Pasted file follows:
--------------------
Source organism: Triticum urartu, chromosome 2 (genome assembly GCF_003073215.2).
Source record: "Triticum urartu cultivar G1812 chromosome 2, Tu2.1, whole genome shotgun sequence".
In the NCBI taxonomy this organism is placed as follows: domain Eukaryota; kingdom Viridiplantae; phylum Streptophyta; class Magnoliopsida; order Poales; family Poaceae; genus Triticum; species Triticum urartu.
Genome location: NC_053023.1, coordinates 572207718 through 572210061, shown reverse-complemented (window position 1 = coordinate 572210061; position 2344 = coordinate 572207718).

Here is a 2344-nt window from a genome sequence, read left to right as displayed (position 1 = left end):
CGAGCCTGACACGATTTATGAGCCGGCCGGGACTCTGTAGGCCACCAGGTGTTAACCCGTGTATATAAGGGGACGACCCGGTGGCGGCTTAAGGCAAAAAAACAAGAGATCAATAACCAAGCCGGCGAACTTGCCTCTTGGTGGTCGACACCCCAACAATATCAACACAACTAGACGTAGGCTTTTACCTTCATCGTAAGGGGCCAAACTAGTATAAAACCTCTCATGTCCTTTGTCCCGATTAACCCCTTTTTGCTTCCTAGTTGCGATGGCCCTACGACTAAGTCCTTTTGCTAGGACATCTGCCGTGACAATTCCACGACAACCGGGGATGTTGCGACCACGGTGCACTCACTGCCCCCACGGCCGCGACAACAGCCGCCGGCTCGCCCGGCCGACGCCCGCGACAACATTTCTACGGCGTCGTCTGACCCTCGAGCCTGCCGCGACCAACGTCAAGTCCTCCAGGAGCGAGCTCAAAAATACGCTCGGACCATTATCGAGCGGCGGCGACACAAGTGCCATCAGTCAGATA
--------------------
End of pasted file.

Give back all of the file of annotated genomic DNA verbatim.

Source organism: Triticum urartu, chromosome 2 (genome assembly GCF_003073215.2).
Source record: "Triticum urartu cultivar G1812 chromosome 2, Tu2.1, whole genome shotgun sequence".
In the NCBI taxonomy this organism is placed as follows: domain Eukaryota; kingdom Viridiplantae; phylum Streptophyta; class Magnoliopsida; order Poales; family Poaceae; genus Triticum; species Triticum urartu.
Genome location: NC_053023.1, coordinates 572207718 through 572210061, shown reverse-complemented (window position 1 = coordinate 572210061; position 2344 = coordinate 572207718).

Here is a 2344-nt window from a genome sequence, read left to right as displayed (position 1 = left end):
CGAGCCTGACACGATTTATGAGCCGGCCGGGACTCTGTAGGCCACCAGGTGTTAACCCGTGTATATAAGGGGACGACCCGGTGGCGGCTTAAGGCAAAAAAACAAGAGATCAATAACCAAGCCGGCGAACTTGCCTCTTGGTGGTCGACACCCCAACAATATCAACACAACTAGACGTAGGCTTTTACCTTCATCGTAAGGGGCCAAACTAGTATAAAACCTCTCATGTCCTTTGTCCCGATTAACCCCTTTTTGCTTCCTAGTTGCGATGGCCCTACGACTAAGTCCTTTTGCTAGGACATCTGCCGTGACAATTCCACGACAACCGGGGATGTTGCGACCACGGTGCACTCACTGCCCCCACGGCCGCGACAACAGCCGCCGGCTCGCCCGGCCGACGCCCGCGACAACATTTCTACGGCGTCGTCTGACCCTCGAGCCTGCCGCGACCAACGTCAAGTCCTCCAGGAGCGAGCTCAAAAATACGCTCGGACCATTATCGAGCGGCGGCGACACAAGTGCCATCAGTCAGATA